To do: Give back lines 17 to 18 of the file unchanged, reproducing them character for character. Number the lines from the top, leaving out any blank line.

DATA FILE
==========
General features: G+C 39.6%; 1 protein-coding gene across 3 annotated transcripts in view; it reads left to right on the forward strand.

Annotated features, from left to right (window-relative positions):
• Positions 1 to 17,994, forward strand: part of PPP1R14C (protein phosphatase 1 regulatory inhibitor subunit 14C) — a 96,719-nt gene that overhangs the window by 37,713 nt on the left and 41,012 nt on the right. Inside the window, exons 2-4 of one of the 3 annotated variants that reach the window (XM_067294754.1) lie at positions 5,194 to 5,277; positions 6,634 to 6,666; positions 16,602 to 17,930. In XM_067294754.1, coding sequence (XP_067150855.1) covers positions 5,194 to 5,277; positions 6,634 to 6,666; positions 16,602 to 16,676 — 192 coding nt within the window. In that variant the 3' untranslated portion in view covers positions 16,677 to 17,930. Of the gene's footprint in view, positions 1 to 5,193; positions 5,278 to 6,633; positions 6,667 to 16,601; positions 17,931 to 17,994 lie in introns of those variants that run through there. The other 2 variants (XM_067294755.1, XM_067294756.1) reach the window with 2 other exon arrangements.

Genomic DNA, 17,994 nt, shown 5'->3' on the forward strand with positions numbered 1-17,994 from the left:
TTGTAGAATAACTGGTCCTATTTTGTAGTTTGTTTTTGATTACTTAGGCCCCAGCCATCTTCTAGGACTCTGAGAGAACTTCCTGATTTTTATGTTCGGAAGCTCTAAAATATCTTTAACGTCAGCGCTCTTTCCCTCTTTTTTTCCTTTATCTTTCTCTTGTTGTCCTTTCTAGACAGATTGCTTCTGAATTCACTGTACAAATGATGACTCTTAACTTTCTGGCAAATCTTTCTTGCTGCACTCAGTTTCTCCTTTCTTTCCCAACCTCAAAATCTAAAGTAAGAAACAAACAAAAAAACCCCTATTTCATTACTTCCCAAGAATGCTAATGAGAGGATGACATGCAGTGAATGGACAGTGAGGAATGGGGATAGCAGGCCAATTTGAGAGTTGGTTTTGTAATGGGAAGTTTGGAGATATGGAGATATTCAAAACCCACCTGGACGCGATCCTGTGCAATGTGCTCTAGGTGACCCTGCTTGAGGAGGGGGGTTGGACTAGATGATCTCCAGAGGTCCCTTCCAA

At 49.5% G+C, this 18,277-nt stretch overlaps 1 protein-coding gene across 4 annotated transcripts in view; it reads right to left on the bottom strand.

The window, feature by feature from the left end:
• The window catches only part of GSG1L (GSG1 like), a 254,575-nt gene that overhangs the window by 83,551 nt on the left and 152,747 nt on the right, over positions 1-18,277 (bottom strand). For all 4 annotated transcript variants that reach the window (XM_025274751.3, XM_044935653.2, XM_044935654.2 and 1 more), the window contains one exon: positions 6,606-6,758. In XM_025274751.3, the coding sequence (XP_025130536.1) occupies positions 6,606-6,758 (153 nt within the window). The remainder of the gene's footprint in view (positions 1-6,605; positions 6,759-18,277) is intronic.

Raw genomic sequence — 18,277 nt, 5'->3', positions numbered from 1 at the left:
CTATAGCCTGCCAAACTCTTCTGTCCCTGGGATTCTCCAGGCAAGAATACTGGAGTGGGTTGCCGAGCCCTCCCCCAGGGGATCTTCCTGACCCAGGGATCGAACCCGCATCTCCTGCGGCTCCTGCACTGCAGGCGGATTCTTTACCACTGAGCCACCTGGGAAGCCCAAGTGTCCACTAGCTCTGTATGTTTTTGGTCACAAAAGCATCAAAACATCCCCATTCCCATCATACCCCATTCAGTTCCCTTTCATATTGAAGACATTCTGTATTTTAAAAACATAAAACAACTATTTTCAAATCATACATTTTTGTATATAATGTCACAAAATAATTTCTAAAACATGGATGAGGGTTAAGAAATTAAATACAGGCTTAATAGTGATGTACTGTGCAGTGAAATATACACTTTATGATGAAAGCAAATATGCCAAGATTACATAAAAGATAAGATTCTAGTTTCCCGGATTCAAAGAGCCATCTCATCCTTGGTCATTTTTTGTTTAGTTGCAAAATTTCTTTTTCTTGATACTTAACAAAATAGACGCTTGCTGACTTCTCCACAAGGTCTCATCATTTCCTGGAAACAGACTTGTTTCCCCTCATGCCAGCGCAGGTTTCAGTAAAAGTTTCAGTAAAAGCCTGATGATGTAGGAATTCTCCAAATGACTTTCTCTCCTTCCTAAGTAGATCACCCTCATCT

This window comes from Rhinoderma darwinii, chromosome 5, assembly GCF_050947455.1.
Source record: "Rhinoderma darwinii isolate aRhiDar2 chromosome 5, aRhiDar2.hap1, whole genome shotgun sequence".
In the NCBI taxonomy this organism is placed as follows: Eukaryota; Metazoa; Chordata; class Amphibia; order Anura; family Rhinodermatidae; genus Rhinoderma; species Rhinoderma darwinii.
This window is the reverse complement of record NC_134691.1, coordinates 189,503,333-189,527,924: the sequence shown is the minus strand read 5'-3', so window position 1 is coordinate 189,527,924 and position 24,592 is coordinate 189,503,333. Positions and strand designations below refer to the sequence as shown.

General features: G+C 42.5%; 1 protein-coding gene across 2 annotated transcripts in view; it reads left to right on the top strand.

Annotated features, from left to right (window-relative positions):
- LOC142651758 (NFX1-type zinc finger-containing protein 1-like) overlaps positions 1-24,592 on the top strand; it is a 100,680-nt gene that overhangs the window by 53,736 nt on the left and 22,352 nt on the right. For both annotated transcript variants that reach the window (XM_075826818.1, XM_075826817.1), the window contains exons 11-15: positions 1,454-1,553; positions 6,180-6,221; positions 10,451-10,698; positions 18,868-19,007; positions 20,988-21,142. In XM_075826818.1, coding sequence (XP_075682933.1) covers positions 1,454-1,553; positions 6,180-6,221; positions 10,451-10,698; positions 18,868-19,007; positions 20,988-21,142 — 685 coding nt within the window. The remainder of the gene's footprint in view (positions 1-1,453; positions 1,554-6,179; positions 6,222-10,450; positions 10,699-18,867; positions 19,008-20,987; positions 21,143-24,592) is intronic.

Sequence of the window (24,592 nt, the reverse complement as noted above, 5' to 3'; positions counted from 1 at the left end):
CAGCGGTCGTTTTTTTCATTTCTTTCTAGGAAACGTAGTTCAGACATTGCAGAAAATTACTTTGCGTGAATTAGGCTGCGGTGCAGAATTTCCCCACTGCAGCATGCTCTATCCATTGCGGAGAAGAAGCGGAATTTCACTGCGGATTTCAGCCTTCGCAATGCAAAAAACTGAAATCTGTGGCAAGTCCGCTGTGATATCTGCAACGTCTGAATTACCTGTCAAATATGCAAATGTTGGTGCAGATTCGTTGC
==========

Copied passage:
- LOC142651758 (NFX1-type zinc finger-containing protein 1-like) overlaps positions 1-24,592 on the top strand; it is a 100,680-nt gene that overhangs the window by 53,736 nt on the left and 22,352 nt on the right. For both annotated transcript variants that reach the window (XM_075826818.1, XM_075826817.1), the window contains exons 11-15: positions 1,454-1,553; positions 6,180-6,221; positions 10,451-10,698; positions 18,868-19,007; positions 20,988-21,142. In XM_075826818.1, coding sequence (XP_075682933.1) covers positions 1,454-1,553; positions 6,180-6,221; positions 10,451-10,698; positions 18,868-19,007; positions 20,988-21,142 — 685 coding nt within the window. The remainder of the gene's footprint in view (positions 1-1,453; positions 1,554-6,179; positions 6,222-10,450; positions 10,699-18,867; positions 19,008-20,987; positions 21,143-24,592) is intronic.

Sequence of the window (24,592 nt, the reverse complement as noted above, 5' to 3'; positions counted from 1 at the left end):